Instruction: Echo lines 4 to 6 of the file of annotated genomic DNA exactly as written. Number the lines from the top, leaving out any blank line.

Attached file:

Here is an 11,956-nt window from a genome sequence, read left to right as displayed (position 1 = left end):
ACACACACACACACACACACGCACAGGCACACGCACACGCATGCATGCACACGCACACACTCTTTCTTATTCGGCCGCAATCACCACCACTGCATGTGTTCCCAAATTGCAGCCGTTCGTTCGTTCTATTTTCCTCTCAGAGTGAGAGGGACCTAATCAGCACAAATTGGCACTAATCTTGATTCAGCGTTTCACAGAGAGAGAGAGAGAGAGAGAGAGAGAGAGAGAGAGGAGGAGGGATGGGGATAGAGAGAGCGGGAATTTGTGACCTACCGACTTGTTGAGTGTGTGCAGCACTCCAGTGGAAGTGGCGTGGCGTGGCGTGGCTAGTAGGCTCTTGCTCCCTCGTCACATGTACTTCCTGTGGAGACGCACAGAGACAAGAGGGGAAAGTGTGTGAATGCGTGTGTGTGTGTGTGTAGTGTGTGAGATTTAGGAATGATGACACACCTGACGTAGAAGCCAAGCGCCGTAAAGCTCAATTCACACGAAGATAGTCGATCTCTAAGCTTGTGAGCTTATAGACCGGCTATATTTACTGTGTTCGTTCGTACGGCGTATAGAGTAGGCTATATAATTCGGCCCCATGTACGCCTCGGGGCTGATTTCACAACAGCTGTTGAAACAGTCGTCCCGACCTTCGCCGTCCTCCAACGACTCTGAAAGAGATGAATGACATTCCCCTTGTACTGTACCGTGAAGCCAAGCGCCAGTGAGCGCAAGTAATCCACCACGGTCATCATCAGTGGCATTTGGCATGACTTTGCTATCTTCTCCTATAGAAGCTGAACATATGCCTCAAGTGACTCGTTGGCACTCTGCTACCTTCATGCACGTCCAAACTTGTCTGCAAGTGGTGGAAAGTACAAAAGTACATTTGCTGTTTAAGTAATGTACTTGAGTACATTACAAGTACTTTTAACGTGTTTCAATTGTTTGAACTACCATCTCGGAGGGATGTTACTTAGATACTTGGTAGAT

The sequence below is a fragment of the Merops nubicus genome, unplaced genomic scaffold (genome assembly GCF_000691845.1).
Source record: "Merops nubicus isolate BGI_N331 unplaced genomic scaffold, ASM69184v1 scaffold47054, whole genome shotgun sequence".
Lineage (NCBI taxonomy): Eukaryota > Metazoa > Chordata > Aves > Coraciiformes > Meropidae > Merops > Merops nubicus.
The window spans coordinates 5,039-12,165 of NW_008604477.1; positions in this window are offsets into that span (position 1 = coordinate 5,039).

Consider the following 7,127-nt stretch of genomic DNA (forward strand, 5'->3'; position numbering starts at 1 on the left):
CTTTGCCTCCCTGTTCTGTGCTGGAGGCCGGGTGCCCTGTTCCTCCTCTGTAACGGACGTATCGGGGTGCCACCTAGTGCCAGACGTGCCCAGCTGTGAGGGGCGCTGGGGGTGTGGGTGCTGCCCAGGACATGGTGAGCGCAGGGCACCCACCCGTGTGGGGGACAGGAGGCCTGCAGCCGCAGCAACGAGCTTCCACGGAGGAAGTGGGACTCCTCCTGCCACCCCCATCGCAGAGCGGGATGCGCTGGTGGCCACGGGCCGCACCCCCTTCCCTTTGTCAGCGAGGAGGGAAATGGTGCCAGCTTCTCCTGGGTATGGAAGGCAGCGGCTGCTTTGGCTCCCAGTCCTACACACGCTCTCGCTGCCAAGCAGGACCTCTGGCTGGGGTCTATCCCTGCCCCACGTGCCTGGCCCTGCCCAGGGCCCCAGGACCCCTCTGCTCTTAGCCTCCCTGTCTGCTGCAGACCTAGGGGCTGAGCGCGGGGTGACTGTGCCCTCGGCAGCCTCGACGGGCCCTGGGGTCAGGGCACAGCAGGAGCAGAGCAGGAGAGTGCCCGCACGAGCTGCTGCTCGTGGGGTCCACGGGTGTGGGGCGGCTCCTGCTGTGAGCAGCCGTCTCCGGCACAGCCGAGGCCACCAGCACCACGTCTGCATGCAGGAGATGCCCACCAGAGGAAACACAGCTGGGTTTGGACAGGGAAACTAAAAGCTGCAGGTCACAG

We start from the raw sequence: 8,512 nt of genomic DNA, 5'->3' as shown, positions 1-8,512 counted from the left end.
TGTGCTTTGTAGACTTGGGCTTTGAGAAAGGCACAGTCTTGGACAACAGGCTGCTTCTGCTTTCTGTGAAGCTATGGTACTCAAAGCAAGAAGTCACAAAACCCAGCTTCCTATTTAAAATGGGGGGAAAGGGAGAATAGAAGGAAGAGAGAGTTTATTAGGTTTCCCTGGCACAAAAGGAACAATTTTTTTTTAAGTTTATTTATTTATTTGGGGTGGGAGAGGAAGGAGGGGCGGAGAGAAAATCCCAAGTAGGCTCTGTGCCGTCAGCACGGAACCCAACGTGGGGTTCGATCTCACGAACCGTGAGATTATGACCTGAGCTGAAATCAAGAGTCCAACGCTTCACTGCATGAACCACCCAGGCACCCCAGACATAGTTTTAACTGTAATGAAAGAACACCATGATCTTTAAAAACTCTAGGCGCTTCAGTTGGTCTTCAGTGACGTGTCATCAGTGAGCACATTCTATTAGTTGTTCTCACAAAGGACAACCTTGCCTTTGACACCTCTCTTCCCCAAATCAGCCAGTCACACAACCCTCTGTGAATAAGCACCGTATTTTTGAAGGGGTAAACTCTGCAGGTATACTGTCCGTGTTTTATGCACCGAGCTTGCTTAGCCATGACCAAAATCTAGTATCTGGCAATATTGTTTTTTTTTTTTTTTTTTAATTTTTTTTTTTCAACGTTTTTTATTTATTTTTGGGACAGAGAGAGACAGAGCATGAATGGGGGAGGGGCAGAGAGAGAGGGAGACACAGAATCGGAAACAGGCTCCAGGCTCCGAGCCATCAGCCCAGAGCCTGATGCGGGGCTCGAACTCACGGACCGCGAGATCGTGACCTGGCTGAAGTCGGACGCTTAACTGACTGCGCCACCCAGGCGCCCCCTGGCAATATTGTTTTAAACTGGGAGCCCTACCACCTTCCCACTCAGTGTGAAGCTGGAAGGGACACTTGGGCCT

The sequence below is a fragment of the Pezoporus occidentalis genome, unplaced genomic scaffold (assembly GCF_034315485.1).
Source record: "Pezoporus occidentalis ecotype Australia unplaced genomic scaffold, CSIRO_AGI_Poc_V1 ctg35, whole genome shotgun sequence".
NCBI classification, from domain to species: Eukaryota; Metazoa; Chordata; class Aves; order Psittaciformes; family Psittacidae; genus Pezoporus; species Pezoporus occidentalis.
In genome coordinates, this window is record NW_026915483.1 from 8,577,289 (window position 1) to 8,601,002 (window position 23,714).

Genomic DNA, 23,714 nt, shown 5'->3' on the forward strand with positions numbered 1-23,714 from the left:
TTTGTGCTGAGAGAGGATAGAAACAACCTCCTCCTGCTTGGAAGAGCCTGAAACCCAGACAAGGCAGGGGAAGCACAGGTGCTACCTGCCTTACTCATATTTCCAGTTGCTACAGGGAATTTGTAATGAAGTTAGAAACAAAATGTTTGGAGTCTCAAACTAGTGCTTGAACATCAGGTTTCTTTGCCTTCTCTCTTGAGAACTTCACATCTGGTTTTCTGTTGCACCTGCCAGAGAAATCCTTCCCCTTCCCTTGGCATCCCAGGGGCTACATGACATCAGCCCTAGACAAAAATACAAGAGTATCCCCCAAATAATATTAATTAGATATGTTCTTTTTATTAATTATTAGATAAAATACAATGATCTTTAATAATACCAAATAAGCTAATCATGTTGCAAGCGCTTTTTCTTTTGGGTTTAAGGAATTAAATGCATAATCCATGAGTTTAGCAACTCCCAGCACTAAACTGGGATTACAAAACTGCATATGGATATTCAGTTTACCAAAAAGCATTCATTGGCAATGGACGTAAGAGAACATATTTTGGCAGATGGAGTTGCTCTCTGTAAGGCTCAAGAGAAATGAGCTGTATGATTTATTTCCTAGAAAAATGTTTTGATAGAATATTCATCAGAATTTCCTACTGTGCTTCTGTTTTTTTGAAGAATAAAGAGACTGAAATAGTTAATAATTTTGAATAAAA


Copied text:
Source record: "Merops nubicus isolate BGI_N331 unplaced genomic scaffold, ASM69184v1 scaffold47054, whole genome shotgun sequence".
Lineage (NCBI taxonomy): Eukaryota > Metazoa > Chordata > Aves > Coraciiformes > Meropidae > Merops > Merops nubicus.
The window spans coordinates 5,039-12,165 of NW_008604477.1; positions in this window are offsets into that span (position 1 = coordinate 5,039).